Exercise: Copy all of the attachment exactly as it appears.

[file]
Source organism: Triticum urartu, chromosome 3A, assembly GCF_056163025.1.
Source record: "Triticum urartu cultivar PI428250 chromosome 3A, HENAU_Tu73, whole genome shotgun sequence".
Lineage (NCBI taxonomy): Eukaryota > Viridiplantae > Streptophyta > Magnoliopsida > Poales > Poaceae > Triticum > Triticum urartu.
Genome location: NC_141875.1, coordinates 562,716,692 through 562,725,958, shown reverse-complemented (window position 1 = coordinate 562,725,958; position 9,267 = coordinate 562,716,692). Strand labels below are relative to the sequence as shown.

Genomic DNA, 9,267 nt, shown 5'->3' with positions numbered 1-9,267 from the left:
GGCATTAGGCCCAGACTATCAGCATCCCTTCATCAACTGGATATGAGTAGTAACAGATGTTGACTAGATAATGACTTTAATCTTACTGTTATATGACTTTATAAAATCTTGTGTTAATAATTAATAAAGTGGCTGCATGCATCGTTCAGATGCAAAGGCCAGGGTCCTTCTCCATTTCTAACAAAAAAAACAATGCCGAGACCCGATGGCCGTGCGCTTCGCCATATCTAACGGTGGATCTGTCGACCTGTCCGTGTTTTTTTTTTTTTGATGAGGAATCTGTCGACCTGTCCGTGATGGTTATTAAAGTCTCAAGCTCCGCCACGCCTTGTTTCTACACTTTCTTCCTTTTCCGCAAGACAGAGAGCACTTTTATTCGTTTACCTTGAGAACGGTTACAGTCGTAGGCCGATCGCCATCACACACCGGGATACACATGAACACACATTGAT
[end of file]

Source organism: Triticum urartu, chromosome 3A, assembly GCF_056163025.1.
Source record: "Triticum urartu cultivar PI428250 chromosome 3A, HENAU_Tu73, whole genome shotgun sequence".
Lineage (NCBI taxonomy): Eukaryota > Viridiplantae > Streptophyta > Magnoliopsida > Poales > Poaceae > Triticum > Triticum urartu.
Genome location: NC_141875.1, coordinates 562,716,692 through 562,725,958, shown reverse-complemented (window position 1 = coordinate 562,725,958; position 9,267 = coordinate 562,716,692). Strand labels below are relative to the sequence as shown.

Genomic DNA, 9,267 nt, shown 5'->3' with positions numbered 1-9,267 from the left:
GGCATTAGGCCCAGACTATCAGCATCCCTTCATCAACTGGATATGAGTAGTAACAGATGTTGACTAGATAATGACTTTAATCTTACTGTTATATGACTTTATAAAATCTTGTGTTAATAATTAATAAAGTGGCTGCATGCATCGTTCAGATGCAAAGGCCAGGGTCCTTCTCCATTTCTAACAAAAAAAACAATGCCGAGACCCGATGGCCGTGCGCTTCGCCATATCTAACGGTGGATCTGTCGACCTGTCCGTGTTTTTTTTTTTTTGATGAGGAATCTGTCGACCTGTCCGTGATGGTTATTAAAGTCTCAAGCTCCGCCACGCCTTGTTTCTACACTTTCTTCCTTTTCCGCAAGACAGAGAGCACTTTTATTCGTTTACCTTGAGAACGGTTACAGTCGTAGGCCGATCGCCATCACACACCGGGATACACATGAACACACATTGAT